"And what of the fourth cruiser?"

"She is the Cristobal Colon, the fastest of the lot, even though her displacement is two hundred tons short of the others. They say she can run eighteen knots an hour with ease and twenty knots if she is put to it. Her armor belt is six inches thick, alongside of twelve inches on the other cruisers. She also carries about five hundred men, and she has a main battery of two 10-inch and five 6-inch guns, and a secondary battery of rapid-firing rifles, 6 and 10 pounders and two Maxim guns. Her torpedo tubes number four."

"Then they are no small fry to battle with," observed Walter. "When their batteries break loose they ought to do some talking."

"They will talk. We mustn't expect any walk over, if Cervera ever comes out of his hole."

"And what of the two torpedo boats?"

"They are sister ships, the Pluton and Furor, each of three hundred and eighty tons displacement. They say that each has a speed of twenty-seven knots an hour, and both are equipped with the latest appliances for such crafts, carrying regular, automatic, and rapid-fire guns, and also fourteen-inch Schwartzkopff torpedo tubes."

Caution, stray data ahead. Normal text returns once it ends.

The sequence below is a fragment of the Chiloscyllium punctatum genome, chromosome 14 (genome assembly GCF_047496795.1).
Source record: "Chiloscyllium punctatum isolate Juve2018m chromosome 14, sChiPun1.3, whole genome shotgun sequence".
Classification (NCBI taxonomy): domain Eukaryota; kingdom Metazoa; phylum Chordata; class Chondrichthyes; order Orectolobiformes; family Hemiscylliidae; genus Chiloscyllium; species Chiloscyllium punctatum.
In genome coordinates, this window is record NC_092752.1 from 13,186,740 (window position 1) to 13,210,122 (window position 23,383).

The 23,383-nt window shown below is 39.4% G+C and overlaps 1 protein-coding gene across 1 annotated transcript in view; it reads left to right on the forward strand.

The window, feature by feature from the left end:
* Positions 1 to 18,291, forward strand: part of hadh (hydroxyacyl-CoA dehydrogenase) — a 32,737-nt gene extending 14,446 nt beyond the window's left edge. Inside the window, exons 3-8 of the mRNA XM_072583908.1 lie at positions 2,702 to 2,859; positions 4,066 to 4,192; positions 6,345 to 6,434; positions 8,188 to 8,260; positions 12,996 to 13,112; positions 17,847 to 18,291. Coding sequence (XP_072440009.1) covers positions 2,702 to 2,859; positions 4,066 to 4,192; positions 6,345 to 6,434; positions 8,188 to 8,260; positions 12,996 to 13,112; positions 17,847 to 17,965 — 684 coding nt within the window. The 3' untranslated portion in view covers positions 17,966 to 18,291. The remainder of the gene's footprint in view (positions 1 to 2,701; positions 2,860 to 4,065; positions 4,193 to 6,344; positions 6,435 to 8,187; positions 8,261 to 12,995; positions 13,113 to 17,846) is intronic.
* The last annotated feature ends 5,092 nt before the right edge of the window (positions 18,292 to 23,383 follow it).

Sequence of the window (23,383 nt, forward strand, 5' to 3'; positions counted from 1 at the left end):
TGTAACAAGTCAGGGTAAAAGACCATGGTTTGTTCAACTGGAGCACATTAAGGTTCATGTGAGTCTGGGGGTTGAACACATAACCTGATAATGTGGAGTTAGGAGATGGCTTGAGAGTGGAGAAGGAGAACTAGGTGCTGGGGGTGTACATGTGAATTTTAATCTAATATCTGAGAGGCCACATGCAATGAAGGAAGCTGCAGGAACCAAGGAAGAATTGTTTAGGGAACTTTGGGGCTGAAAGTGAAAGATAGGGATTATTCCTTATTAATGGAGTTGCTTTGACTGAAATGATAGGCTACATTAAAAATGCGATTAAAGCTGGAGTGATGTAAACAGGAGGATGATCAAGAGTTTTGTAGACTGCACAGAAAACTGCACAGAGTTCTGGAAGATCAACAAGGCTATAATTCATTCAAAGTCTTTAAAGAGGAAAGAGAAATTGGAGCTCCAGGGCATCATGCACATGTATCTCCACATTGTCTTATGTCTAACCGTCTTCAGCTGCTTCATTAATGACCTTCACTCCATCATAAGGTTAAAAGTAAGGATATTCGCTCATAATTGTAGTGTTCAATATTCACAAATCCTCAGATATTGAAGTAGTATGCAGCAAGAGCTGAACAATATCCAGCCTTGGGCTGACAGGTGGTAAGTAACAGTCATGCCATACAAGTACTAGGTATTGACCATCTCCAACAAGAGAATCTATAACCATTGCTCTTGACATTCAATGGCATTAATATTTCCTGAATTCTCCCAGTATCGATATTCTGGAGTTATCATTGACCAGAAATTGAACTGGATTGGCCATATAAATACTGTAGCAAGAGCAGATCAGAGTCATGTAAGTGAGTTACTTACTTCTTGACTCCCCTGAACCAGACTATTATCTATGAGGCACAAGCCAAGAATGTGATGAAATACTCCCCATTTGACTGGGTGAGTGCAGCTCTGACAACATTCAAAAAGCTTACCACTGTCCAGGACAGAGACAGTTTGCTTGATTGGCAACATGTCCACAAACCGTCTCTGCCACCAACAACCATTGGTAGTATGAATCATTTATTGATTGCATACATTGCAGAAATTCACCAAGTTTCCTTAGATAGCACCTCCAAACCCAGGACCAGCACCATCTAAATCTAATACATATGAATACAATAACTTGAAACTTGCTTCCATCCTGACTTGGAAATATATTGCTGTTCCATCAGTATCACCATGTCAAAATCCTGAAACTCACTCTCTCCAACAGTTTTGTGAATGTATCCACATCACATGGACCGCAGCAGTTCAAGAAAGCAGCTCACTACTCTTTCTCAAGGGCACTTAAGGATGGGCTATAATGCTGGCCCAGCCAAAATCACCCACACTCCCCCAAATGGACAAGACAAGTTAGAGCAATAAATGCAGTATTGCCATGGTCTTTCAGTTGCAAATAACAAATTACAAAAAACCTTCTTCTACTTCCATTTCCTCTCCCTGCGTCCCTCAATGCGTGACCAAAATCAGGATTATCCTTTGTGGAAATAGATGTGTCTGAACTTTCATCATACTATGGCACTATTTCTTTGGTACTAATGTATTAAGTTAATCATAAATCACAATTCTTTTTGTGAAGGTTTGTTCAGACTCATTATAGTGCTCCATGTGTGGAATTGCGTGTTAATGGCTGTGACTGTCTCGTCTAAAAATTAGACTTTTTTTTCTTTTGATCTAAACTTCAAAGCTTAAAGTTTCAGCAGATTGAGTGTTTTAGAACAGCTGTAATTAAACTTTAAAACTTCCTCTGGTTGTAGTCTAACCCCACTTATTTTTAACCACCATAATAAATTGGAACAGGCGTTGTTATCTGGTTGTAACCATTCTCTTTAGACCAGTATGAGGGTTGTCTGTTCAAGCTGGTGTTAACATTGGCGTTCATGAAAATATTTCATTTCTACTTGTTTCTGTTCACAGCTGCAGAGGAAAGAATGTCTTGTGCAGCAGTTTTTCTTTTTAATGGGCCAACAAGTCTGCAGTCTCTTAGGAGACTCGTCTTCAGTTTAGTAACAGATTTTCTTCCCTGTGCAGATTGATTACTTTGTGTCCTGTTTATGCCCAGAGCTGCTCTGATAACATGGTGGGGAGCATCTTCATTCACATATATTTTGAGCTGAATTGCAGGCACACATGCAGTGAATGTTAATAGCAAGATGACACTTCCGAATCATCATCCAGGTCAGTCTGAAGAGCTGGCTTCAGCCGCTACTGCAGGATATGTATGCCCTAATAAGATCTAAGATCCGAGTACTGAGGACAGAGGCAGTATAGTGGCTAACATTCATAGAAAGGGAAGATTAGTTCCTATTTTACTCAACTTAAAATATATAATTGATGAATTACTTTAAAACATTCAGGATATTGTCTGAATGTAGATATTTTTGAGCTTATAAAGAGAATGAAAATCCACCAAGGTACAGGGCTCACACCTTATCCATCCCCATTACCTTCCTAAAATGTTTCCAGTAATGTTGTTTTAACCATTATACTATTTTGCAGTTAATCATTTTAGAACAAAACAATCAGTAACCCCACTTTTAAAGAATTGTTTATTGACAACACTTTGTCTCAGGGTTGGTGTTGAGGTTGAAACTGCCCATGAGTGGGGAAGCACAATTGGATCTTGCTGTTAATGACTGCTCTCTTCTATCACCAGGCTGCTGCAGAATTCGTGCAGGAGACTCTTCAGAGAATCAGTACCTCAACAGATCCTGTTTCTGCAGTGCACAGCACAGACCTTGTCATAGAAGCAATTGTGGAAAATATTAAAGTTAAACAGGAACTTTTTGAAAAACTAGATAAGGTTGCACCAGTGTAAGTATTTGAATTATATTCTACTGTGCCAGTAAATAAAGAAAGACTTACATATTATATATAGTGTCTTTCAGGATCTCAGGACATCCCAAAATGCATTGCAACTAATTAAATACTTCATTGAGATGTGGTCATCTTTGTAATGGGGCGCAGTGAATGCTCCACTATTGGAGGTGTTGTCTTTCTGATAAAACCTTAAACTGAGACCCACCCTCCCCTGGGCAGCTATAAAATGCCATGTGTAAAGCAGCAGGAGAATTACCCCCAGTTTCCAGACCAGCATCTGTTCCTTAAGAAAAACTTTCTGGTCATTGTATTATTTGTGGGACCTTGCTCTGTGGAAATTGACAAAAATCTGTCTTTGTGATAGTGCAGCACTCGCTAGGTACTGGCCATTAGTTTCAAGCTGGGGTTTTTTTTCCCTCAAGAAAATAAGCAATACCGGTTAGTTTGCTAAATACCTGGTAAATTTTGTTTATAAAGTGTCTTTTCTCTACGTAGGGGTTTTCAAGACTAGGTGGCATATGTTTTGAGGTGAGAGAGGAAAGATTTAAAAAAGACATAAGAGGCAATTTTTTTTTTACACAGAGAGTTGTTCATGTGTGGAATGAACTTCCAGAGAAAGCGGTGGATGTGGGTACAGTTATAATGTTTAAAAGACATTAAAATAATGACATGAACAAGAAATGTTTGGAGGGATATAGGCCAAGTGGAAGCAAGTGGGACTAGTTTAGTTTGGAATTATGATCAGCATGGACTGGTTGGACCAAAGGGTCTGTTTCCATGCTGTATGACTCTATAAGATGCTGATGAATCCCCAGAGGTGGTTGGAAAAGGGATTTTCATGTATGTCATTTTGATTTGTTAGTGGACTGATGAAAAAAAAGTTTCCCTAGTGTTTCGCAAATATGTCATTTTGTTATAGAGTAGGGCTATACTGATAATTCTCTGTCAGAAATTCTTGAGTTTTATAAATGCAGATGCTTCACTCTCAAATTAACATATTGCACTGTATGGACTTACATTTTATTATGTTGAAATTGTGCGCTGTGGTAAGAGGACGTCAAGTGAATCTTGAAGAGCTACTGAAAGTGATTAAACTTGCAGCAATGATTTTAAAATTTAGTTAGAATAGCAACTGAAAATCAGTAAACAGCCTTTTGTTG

"I should say they would be good things to keep out of the way of," exclaimed Walter.

"We've got our eyes wide open for them, lad. To be sure, one or another of them may play us some dirty trick of a dark night—but that is one of the risks to be taken in war times," concluded the chief yeoman, as a petty officer called him away.

All on board the warships waited eagerly for news from the army of invasion. It was known that the Rough Riders had had a severe skirmish at La Guasima, but that was all, so far as the jackies went. Possibly the officers knew more, but if so, they kept the knowledge to themselves.

"Another dull week will come to an end to-morrow," remarked Si, as he and Walter were on their way to the mess table. "Oh, but I'm sick of laying around looking at old Morro. If only those ships would come out, we'd sink them all in less than two hours; I feel sure of it."

Si's growl was becoming a universal one, even the officers grumbling a good deal. All wanted to fight Cervera's fleet, and the more the Spanish admiral kept himself hidden, the more angry did they become. Many almost begged to have their ships forced into the harbor, no matter what the consequences—they stating that anything would be better than this everlasting waiting. The blockade had now lasted five long weeks.